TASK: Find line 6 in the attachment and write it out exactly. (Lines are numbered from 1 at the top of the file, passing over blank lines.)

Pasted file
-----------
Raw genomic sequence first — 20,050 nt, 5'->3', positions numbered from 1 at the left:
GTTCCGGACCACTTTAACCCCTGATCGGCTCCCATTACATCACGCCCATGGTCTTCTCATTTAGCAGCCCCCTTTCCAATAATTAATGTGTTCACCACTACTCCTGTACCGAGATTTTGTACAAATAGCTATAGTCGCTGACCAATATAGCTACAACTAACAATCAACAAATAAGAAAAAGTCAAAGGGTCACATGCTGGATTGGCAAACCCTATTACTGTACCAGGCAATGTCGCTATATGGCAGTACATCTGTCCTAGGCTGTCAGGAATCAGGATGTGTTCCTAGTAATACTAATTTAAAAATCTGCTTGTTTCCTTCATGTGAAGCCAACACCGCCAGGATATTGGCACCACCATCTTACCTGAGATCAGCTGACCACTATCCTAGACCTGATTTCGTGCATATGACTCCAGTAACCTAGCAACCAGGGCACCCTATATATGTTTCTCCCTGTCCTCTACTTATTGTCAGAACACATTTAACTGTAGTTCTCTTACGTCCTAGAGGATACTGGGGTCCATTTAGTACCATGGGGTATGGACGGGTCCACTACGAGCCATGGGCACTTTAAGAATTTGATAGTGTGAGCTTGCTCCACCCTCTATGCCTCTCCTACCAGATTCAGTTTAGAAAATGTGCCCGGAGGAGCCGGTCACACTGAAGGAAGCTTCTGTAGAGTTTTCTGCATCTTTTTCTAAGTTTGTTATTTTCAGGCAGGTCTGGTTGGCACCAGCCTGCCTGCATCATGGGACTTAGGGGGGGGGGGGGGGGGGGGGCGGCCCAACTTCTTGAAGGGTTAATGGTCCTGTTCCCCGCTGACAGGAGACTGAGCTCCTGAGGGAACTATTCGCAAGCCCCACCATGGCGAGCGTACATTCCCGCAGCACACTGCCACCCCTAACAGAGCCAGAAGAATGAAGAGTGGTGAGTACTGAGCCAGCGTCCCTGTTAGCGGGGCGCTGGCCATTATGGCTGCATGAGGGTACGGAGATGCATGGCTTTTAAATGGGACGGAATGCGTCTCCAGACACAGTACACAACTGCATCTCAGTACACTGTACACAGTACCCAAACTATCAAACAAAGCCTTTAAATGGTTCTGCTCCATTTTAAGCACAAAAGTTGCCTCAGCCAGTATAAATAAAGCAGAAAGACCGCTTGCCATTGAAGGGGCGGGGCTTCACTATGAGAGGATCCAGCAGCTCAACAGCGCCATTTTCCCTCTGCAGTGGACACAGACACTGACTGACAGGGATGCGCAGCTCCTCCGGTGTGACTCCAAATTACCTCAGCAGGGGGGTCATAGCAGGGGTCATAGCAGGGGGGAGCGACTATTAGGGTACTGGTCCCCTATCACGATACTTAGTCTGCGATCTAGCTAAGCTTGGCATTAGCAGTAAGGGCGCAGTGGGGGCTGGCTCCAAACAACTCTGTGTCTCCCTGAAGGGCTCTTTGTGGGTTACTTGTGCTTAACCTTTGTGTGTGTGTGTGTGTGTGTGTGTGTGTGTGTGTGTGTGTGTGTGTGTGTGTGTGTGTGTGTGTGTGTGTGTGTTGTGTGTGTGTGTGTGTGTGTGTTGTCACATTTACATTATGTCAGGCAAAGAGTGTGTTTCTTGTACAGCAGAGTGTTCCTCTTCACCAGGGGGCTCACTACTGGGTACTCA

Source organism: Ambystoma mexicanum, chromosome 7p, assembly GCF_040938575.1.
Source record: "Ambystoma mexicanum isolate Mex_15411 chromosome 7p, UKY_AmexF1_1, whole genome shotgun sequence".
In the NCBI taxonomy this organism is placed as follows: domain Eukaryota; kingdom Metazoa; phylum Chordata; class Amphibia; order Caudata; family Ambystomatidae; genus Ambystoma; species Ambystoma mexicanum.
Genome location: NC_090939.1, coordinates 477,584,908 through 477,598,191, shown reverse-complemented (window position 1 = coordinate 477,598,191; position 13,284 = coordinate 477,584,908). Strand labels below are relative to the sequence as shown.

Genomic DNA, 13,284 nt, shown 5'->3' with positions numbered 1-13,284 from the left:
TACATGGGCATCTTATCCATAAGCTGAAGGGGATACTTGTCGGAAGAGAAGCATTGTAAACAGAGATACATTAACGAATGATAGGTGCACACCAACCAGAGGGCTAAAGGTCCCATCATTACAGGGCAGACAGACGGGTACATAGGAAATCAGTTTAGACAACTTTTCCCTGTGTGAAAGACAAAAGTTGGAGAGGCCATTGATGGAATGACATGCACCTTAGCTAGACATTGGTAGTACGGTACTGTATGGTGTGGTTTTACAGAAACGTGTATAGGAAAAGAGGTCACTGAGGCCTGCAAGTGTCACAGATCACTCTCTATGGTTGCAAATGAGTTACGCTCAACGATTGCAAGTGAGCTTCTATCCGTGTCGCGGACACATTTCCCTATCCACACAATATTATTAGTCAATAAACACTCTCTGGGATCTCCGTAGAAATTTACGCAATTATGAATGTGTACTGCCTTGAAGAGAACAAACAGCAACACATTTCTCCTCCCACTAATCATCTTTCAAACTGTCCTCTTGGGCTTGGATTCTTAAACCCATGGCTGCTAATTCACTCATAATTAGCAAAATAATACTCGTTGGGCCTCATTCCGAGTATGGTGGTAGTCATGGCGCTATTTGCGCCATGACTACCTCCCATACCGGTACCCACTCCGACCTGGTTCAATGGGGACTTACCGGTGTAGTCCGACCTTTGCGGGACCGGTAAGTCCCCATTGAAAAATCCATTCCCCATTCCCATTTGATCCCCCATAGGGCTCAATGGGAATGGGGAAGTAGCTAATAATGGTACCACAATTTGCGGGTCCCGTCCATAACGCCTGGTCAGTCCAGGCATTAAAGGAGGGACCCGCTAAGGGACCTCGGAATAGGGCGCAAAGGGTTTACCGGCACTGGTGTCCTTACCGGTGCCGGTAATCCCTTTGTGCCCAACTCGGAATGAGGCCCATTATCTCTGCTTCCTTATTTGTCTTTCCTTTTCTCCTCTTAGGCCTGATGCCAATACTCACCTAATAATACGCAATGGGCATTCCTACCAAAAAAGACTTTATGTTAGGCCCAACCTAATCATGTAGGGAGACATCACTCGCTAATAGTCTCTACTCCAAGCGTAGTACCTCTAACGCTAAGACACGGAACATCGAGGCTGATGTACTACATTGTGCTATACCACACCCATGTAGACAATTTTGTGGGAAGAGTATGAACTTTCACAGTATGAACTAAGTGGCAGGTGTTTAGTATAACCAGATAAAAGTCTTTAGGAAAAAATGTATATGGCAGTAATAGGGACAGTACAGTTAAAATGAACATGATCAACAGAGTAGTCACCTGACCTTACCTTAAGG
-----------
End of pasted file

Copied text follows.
Genome location: NC_090939.1, coordinates 477,584,908 through 477,598,191, shown reverse-complemented (window position 1 = coordinate 477,598,191; position 13,284 = coordinate 477,584,908). Strand labels below are relative to the sequence as shown.